How to Make Roasted Chicken Stock in a Slow Cooker
Cut Up the Wings
Spread in a single layer with the vegetables for even roasting. Wings have plenty of collagen, which gives the stock body. Browning in the oven intensifies their meaty taste and caramelized natural sugars in the veggies for a deep, sweet flavor. After browning, place chicken and veggies in a Dutch oven or slow cooker.
Add Water to the Roasting Pan
Set over medium-high heat, and scrape with a wooden spatula or spoon. This technique, called deglazing, releases the baked-on, deeply browned bits that are packed with concentrated flavor. The bits, also called fond, are as key to the stock’s rich flavor as the browned wings and veggies. Add this liquid to the Dutch oven or slow cooker.
Add Aromatics and Water
Simmer, uncovered in a 225°F oven or in your slow cooker, covered, on LOW for 8 hours. The fresh herbs, bay leaves, and peppercorns impart another layer of flavor to the stock as it cooks slowly. The low oven and slow cooker temp keeps the liquid from boiling, reducing it just slightly while extracting maximum flavor from the solid ingredients.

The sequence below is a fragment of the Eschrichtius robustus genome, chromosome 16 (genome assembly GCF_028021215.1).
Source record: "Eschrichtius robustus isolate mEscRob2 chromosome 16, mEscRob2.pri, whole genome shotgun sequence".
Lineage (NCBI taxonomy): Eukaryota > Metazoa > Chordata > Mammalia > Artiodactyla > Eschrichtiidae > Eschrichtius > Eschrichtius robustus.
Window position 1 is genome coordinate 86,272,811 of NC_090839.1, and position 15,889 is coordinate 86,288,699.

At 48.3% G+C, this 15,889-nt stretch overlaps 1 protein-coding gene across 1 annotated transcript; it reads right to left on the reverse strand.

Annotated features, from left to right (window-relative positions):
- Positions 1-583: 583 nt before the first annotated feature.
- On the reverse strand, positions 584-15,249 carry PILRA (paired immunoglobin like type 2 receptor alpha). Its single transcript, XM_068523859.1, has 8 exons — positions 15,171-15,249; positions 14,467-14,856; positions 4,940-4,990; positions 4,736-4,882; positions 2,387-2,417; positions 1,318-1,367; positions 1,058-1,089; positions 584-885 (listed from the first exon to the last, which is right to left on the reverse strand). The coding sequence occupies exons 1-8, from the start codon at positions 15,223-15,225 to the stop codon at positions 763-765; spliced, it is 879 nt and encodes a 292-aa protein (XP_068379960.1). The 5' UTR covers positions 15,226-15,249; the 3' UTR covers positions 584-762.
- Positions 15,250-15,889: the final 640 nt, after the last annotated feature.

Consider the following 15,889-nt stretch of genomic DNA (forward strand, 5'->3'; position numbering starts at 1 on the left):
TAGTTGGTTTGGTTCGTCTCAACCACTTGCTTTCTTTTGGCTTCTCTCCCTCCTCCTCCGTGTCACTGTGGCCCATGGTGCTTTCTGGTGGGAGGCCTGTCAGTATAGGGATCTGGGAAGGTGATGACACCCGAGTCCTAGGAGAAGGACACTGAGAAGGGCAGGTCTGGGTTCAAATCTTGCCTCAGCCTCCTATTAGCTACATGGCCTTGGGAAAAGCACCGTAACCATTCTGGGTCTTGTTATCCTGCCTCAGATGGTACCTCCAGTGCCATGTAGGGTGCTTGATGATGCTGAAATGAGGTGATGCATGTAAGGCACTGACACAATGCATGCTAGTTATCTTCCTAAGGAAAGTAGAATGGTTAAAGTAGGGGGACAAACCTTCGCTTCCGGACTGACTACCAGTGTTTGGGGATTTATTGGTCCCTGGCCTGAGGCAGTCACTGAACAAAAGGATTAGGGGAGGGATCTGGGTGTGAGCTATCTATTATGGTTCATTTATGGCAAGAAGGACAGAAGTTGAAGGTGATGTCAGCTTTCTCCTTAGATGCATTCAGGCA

Strain the Solids
Drain completely, resisting the urge to press the wings and vegetables to squeeze out any additional liquid—this will release particulates that make the stock cloudy and muddy the flavor. Once the strained stock has chilled, a solid layer of fat will form on top, which you can easily skim to make the stock practically fat-free.
Rich Brown Chicken Stock
Making your own chicken stock pays off in huge ways; the flavor is simply outstanding, especially if you roast the chicken and vegetables first. We call for chicken wings, but you can also use an equivalent weight of meaty backbones. The overnight oven method is a foolproof technique that also means there’s no standing over a hot stockpot, constantly skimming. Store stock in the refrigerator for up to 1 week. To freeze, portion into muffin cups and freeze until firm, then transfer to a large ziplock plastic freezer bag and freeze, using as needed.